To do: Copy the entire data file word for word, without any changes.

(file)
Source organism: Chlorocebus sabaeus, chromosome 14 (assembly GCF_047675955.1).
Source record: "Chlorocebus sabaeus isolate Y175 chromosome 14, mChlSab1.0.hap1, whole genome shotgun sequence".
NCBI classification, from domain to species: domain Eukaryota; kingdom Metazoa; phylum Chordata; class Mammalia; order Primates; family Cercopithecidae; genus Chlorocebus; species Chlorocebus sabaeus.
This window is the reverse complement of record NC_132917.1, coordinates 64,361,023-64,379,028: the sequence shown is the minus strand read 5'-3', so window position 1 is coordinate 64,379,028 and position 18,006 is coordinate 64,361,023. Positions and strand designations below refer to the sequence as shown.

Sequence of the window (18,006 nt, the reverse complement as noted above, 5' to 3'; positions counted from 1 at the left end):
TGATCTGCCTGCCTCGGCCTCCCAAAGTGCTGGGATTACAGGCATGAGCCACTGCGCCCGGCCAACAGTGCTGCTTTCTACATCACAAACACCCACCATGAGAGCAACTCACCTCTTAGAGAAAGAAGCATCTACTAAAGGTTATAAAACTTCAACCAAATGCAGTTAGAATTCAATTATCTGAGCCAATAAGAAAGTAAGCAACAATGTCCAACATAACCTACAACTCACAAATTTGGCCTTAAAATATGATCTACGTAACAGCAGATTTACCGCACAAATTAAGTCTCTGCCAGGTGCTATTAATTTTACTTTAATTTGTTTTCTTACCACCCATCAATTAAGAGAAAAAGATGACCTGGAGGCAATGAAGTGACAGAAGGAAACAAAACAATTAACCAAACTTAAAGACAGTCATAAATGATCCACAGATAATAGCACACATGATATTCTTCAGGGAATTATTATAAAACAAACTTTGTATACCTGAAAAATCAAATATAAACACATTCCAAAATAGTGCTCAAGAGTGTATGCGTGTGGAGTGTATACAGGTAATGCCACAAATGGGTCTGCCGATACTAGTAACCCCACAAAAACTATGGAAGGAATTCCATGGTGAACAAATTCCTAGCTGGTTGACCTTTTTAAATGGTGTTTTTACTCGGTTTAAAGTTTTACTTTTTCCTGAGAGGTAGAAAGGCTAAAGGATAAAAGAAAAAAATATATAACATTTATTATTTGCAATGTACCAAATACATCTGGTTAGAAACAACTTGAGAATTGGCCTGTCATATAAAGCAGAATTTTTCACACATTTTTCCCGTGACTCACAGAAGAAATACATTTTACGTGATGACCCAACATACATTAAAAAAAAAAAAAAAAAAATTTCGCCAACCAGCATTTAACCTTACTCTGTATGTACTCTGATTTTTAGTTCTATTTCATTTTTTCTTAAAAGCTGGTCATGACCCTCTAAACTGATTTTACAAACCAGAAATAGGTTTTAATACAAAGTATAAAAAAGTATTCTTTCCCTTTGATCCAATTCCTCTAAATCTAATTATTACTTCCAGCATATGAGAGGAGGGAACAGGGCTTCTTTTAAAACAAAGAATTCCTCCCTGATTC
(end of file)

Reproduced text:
Source organism: Chlorocebus sabaeus, chromosome 14 (assembly GCF_047675955.1).
Source record: "Chlorocebus sabaeus isolate Y175 chromosome 14, mChlSab1.0.hap1, whole genome shotgun sequence".
NCBI classification, from domain to species: domain Eukaryota; kingdom Metazoa; phylum Chordata; class Mammalia; order Primates; family Cercopithecidae; genus Chlorocebus; species Chlorocebus sabaeus.
This window is the reverse complement of record NC_132917.1, coordinates 64,361,023-64,379,028: the sequence shown is the minus strand read 5'-3', so window position 1 is coordinate 64,379,028 and position 18,006 is coordinate 64,361,023. Positions and strand designations below refer to the sequence as shown.

Sequence of the window (18,006 nt, the reverse complement as noted above, 5' to 3'; positions counted from 1 at the left end):
TGATCTGCCTGCCTCGGCCTCCCAAAGTGCTGGGATTACAGGCATGAGCCACTGCGCCCGGCCAACAGTGCTGCTTTCTACATCACAAACACCCACCATGAGAGCAACTCACCTCTTAGAGAAAGAAGCATCTACTAAAGGTTATAAAACTTCAACCAAATGCAGTTAGAATTCAATTATCTGAGCCAATAAGAAAGTAAGCAACAATGTCCAACATAACCTACAACTCACAAATTTGGCCTTAAAATATGATCTACGTAACAGCAGATTTACCGCACAAATTAAGTCTCTGCCAGGTGCTATTAATTTTACTTTAATTTGTTTTCTTACCACCCATCAATTAAGAGAAAAAGATGACCTGGAGGCAATGAAGTGACAGAAGGAAACAAAACAATTAACCAAACTTAAAGACAGTCATAAATGATCCACAGATAATAGCACACATGATATTCTTCAGGGAATTATTATAAAACAAACTTTGTATACCTGAAAAATCAAATATAAACACATTCCAAAATAGTGCTCAAGAGTGTATGCGTGTGGAGTGTATACAGGTAATGCCACAAATGGGTCTGCCGATACTAGTAACCCCACAAAAACTATGGAAGGAATTCCATGGTGAACAAATTCCTAGCTGGTTGACCTTTTTAAATGGTGTTTTTACTCGGTTTAAAGTTTTACTTTTTCCTGAGAGGTAGAAAGGCTAAAGGATAAAAGAAAAAAATATATAACATTTATTATTTGCAATGTACCAAATACATCTGGTTAGAAACAACTTGAGAATTGGCCTGTCATATAAAGCAGAATTTTTCACACATTTTTCCCGTGACTCACAGAAGAAATACATTTTACGTGATGACCCAACATACATTAAAAAAAAAAAAAAAAAAATTTCGCCAACCAGCATTTAACCTTACTCTGTATGTACTCTGATTTTTAGTTCTATTTCATTTTTTCTTAAAAGCTGGTCATGACCCTCTAAACTGATTTTACAAACCAGAAATAGGTTTTAATACAAAGTATAAAAAAGTATTCTTTCCCTTTGATCCAATTCCTCTAAATCTAATTATTACTTCCAGCATATGAGAGGAGGGAACAGGGCTTCTTTTAAAACAAAGAATTCCTCCCTGATTC